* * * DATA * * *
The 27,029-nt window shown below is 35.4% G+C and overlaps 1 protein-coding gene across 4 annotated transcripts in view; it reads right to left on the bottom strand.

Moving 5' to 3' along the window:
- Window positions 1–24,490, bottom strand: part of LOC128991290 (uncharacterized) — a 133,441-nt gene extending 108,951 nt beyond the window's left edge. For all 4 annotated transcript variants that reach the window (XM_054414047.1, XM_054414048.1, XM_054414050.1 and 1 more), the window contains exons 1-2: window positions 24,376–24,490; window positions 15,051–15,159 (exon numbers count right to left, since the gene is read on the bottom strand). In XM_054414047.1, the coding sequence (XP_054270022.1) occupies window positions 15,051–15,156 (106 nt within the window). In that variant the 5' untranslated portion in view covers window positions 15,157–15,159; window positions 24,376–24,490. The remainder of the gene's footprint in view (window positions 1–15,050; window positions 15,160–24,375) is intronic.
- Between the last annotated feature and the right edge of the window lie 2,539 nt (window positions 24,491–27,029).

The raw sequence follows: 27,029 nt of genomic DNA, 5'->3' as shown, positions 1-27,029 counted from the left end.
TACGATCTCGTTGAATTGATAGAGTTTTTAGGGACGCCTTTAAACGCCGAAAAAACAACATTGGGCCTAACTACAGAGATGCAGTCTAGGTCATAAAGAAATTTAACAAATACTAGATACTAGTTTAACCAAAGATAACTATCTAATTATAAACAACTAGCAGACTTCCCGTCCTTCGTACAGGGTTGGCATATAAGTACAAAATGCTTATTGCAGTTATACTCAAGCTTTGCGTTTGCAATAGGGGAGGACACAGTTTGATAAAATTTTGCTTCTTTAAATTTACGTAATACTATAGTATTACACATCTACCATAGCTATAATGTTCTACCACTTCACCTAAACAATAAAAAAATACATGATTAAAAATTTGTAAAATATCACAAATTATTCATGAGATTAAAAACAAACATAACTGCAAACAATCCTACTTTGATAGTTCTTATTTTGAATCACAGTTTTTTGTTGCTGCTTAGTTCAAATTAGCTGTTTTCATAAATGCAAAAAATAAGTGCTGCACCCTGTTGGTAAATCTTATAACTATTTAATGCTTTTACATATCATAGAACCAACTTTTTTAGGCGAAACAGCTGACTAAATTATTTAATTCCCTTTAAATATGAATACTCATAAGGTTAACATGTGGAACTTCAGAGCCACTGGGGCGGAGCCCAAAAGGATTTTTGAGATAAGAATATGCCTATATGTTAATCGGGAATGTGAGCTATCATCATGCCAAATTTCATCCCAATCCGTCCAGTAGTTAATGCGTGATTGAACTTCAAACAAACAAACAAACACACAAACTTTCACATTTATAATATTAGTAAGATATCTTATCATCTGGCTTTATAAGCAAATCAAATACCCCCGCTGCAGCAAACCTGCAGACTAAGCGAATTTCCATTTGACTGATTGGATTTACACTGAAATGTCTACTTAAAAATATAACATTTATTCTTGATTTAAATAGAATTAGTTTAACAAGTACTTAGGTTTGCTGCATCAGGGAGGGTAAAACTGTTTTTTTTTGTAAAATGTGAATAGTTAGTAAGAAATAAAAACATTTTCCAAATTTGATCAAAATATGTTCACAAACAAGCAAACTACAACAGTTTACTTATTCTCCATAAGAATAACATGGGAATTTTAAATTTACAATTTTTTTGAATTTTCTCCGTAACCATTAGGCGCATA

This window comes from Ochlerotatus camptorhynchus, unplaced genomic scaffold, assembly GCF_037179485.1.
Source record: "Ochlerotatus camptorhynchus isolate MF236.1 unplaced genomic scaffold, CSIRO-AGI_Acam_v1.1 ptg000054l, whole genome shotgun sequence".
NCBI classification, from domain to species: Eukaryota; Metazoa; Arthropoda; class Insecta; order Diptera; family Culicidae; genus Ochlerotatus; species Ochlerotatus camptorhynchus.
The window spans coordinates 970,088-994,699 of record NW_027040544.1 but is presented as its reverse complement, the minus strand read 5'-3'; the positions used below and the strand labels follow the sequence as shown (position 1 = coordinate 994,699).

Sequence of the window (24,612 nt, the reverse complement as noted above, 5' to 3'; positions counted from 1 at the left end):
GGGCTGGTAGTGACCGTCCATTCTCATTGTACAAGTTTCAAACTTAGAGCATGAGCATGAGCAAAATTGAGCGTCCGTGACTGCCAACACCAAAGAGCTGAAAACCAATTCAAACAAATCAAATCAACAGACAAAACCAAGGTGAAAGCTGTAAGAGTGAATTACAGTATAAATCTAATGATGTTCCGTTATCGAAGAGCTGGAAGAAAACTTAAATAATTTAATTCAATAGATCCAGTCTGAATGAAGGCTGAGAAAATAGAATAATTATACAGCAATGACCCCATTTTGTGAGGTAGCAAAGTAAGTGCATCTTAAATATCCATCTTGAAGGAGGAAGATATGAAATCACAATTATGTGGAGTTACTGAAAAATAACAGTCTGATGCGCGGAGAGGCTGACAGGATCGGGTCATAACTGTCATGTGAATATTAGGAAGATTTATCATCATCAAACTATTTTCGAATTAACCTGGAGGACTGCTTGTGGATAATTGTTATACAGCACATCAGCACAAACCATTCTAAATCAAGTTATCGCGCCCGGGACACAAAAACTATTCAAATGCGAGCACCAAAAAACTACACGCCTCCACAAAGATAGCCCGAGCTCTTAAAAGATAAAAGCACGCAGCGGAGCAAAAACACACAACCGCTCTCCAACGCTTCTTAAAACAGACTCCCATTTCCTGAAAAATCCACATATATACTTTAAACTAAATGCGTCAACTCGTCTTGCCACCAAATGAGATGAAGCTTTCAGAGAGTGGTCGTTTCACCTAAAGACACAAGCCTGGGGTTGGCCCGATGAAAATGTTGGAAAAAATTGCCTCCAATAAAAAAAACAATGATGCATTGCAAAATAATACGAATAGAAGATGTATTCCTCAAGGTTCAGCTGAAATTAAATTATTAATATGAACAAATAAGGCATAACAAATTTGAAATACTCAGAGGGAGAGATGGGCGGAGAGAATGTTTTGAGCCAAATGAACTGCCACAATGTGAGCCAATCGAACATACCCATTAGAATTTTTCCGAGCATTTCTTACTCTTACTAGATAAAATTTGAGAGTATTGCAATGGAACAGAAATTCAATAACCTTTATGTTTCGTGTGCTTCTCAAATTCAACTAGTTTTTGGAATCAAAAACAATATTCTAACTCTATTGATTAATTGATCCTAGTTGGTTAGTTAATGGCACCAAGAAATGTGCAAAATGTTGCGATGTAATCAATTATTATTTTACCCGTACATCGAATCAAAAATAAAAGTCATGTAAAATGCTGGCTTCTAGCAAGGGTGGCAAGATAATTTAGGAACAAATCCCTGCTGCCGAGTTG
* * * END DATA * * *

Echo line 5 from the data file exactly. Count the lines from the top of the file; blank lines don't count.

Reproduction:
The raw sequence follows: 27,029 nt of genomic DNA, 5'->3' as shown, positions 1-27,029 counted from the left end.